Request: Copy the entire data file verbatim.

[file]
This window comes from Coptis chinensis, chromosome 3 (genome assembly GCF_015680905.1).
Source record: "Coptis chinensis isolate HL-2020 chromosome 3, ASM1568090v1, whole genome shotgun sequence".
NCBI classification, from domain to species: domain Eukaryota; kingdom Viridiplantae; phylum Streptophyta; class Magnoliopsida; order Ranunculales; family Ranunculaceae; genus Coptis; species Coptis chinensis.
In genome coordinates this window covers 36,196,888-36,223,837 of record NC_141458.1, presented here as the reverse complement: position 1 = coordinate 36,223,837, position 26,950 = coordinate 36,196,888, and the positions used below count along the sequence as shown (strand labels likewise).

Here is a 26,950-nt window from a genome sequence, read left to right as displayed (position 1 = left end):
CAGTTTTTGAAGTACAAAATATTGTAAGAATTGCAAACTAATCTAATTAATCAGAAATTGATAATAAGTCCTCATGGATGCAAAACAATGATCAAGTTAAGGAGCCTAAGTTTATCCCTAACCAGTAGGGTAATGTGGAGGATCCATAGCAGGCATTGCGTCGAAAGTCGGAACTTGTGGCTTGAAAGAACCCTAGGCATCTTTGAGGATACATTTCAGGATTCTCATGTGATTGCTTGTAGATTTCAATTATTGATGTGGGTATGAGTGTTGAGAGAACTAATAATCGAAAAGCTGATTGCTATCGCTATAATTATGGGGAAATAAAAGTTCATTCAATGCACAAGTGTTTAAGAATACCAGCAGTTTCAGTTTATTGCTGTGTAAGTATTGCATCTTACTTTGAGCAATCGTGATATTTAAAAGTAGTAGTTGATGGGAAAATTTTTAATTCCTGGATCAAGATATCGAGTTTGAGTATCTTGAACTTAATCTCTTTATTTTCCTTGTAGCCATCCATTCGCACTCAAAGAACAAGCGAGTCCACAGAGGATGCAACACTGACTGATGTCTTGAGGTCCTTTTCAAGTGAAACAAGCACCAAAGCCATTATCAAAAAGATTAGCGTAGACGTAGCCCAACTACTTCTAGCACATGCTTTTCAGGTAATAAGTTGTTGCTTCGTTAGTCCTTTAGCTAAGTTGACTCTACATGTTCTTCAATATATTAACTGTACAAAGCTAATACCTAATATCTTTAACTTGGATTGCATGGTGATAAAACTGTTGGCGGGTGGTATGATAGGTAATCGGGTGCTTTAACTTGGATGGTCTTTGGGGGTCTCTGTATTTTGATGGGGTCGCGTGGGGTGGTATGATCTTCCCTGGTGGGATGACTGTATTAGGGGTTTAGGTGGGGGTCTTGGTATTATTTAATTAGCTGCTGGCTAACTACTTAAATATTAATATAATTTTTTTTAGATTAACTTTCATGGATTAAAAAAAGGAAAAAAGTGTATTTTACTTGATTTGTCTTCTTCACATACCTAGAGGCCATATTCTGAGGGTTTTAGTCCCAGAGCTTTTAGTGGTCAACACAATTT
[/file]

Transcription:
This window comes from Coptis chinensis, chromosome 3 (genome assembly GCF_015680905.1).
Source record: "Coptis chinensis isolate HL-2020 chromosome 3, ASM1568090v1, whole genome shotgun sequence".
NCBI classification, from domain to species: domain Eukaryota; kingdom Viridiplantae; phylum Streptophyta; class Magnoliopsida; order Ranunculales; family Ranunculaceae; genus Coptis; species Coptis chinensis.
In genome coordinates this window covers 36,196,888-36,223,837 of record NC_141458.1, presented here as the reverse complement: position 1 = coordinate 36,223,837, position 26,950 = coordinate 36,196,888, and the positions used below count along the sequence as shown (strand labels likewise).

Here is a 26,950-nt window from a genome sequence, read left to right as displayed (position 1 = left end):
CAGTTTTTGAAGTACAAAATATTGTAAGAATTGCAAACTAATCTAATTAATCAGAAATTGATAATAAGTCCTCATGGATGCAAAACAATGATCAAGTTAAGGAGCCTAAGTTTATCCCTAACCAGTAGGGTAATGTGGAGGATCCATAGCAGGCATTGCGTCGAAAGTCGGAACTTGTGGCTTGAAAGAACCCTAGGCATCTTTGAGGATACATTTCAGGATTCTCATGTGATTGCTTGTAGATTTCAATTATTGATGTGGGTATGAGTGTTGAGAGAACTAATAATCGAAAAGCTGATTGCTATCGCTATAATTATGGGGAAATAAAAGTTCATTCAATGCACAAGTGTTTAAGAATACCAGCAGTTTCAGTTTATTGCTGTGTAAGTATTGCATCTTACTTTGAGCAATCGTGATATTTAAAAGTAGTAGTTGATGGGAAAATTTTTAATTCCTGGATCAAGATATCGAGTTTGAGTATCTTGAACTTAATCTCTTTATTTTCCTTGTAGCCATCCATTCGCACTCAAAGAACAAGCGAGTCCACAGAGGATGCAACACTGACTGATGTCTTGAGGTCCTTTTCAAGTGAAACAAGCACCAAAGCCATTATCAAAAAGATTAGCGTAGACGTAGCCCAACTACTTCTAGCACATGCTTTTCAGGTAATAAGTTGTTGCTTCGTTAGTCCTTTAGCTAAGTTGACTCTACATGTTCTTCAATATATTAACTGTACAAAGCTAATACCTAATATCTTTAACTTGGATTGCATGGTGATAAAACTGTTGGCGGGTGGTATGATAGGTAATCGGGTGCTTTAACTTGGATGGTCTTTGGGGGTCTCTGTATTTTGATGGGGTCGCGTGGGGTGGTATGATCTTCCCTGGTGGGATGACTGTATTAGGGGTTTAGGTGGGGGTCTTGGTATTATTTAATTAGCTGCTGGCTAACTACTTAAATATTAATATAATTTTTTTTAGATTAACTTTCATGGATTAAAAAAAGGAAAAAAGTGTATTTTACTTGATTTGTCTTCTTCACATACCTAGAGGCCATATTCTGAGGGTTTTAGTCCCAGAGCTTTTAGTGGTCAACACAATTT